AUBURN, Ga. — Standing anxiously on the sideline, Roy Upchurch was screaming at anyone who would listen.
He begged to be on the field for the third down play four yards from the end zone. Somewhere else on the sideline, Nick Saban agreed.
So, facing that third and goal in the final moments of Saturday’s Iron Bowl, Alabama called a timeout to switch out of the running play it originally drawn up. In the end, both Saban and his senior running back were right.
With nearly everyone thinking the Crimson Tide would play it safe, run to the middle of the field and kick the field goal trailing by a point, quarterback Greg McElroy faked the handoff and threw to a wide-open Upchurch for the game-winning touchdown in the 26-21 thriller.
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“They were in a goal-line defense and it’s hard to gain four yards on one play,” Saban said. “I felt like if we got in a goal-line formation, they were going to think we were going to run. Sometimes that’s when you get the best plays.”
It was just the final act of an epic 15-play, 79-yard drive that drained 7:03 off the fourth quarter clock. Auburn’s final prayer came up 37 yards short and — just barely — Alabama survived another threat to its perfect season.
McElroy completed his final seven passes of the possession including four to Julio Jones. Twice the sophomore receiver caught third-down passes that kept the drive on its steady trickle toward the end zone surrounded by Alabama fans.
Keeping third downs at manageable distances certainly helped with the play calls.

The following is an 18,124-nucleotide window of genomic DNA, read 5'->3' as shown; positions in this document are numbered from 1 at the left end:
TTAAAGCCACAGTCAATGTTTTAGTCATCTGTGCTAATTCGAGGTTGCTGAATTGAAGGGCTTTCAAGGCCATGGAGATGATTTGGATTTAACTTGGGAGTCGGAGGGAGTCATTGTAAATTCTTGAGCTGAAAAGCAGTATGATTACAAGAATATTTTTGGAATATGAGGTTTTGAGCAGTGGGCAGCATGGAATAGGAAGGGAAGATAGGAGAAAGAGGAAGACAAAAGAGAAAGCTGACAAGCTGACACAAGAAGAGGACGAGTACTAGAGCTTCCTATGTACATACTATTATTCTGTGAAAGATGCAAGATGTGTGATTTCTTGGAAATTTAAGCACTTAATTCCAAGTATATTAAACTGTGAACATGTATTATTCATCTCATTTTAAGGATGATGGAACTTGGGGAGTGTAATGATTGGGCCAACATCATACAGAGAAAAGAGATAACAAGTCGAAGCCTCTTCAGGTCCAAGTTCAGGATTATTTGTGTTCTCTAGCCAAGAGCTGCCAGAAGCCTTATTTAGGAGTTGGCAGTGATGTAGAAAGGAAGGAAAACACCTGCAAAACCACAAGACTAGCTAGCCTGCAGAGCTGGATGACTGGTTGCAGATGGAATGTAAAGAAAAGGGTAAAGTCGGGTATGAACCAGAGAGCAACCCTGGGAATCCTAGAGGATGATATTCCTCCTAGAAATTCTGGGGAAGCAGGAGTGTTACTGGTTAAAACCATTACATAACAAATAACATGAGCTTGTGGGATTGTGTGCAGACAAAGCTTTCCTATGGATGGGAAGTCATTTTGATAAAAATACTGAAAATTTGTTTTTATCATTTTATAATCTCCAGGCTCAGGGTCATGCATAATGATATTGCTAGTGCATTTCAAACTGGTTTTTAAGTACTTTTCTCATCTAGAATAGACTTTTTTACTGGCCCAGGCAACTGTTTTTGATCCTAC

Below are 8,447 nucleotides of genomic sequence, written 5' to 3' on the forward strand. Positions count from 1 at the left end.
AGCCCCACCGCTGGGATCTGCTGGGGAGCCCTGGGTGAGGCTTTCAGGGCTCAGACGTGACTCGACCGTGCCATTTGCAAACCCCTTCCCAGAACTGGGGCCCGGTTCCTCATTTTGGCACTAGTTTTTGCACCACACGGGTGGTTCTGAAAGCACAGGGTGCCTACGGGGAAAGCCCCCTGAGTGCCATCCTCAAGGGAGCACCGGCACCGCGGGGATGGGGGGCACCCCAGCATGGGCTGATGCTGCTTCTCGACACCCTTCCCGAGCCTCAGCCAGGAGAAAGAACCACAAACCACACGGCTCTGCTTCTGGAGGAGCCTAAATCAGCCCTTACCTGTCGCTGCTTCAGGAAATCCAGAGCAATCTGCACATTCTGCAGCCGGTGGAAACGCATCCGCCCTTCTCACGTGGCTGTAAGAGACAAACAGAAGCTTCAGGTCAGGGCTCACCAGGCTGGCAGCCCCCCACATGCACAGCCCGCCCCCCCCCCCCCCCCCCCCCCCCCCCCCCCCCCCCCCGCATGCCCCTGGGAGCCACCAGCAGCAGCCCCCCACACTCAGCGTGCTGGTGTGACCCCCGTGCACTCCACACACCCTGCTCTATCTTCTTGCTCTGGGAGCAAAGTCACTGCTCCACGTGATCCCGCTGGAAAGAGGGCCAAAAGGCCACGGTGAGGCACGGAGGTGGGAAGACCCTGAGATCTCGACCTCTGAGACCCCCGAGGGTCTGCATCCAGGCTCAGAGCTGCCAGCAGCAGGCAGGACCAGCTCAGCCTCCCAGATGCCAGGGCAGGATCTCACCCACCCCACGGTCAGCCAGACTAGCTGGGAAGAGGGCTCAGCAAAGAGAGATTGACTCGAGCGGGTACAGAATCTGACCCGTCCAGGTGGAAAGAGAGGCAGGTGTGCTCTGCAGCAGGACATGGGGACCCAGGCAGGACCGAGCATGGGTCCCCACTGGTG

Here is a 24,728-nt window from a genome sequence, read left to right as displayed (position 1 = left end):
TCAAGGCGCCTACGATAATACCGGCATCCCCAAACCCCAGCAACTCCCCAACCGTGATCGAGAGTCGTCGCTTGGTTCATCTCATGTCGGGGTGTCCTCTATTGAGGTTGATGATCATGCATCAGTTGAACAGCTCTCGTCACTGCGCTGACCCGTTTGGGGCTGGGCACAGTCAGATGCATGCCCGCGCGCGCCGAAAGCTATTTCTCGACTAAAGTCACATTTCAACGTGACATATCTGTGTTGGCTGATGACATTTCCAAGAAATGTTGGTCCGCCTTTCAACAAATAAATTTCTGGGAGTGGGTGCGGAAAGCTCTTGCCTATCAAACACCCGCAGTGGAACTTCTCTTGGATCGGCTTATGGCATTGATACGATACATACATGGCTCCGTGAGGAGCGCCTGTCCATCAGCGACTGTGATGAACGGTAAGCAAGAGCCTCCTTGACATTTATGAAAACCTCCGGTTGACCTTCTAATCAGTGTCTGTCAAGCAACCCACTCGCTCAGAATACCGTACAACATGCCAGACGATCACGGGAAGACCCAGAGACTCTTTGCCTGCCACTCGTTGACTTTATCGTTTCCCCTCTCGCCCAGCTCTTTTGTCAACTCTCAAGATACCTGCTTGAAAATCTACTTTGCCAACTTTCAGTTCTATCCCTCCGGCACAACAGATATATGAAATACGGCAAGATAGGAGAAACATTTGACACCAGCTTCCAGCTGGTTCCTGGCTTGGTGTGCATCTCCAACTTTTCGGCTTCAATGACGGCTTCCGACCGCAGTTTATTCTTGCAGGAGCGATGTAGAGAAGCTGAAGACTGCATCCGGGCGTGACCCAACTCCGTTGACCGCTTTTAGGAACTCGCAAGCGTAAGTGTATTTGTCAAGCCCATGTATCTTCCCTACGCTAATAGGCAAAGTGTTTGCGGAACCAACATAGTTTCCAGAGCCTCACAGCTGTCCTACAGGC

“That was probably the best thing about the drive, the fact we weren’t facing any third-and-10s or -12s,” McElroy said. “We were able to get third-and-5s. We did a really good job.”
Case in point, facing a 2nd-and-14 early in the drive after an Antonio Coleman sack, Mark Ingram’s 9-yard reception made the 6-yarder Jones caught on the next play enough for his second big conversion. Three plays earlier, he caught a 9-yard pass for a first down following a 7-yard Trent Richardson run and an incomplete pass.
Auburn, Saban said, played a little softer on the receivers in that final play, opening up the shorter routes. The longest play of the drive was Richardson’s 17-yard screen pass and run on a 2nd-and-9 play that put Alabama well within kicker Leigh Tiffin’s field goal range.
But there would be no Iron Bowl hero moment for a Tiffin kicker this time.
The glory went to Upchurch this year.
Knowing his play sealed the huge win gave him “chills everywhere.”
“Winning the Iron Bowl?” he said. “I don’t think it gets any better than that.”
The Tiger’s Coleman nearly spoiled it, though.
He was not fooled by the goal-line formation that even included nose tackle Terrence Cody who occasionally plays fullback on short-yardage plays.
“Yeah, man, you could see it,” Coleman said. “I was calling out almost everything they were running the whole game. That comes from watching the film and how hungry I was to win this ball game. Like I said it didn’t work out, but it was a great ball game.”
The crowd noise aimed at disorienting Alabama became the barrier that kept Coleman from tipping off his teammates of the play that ultimately won the game.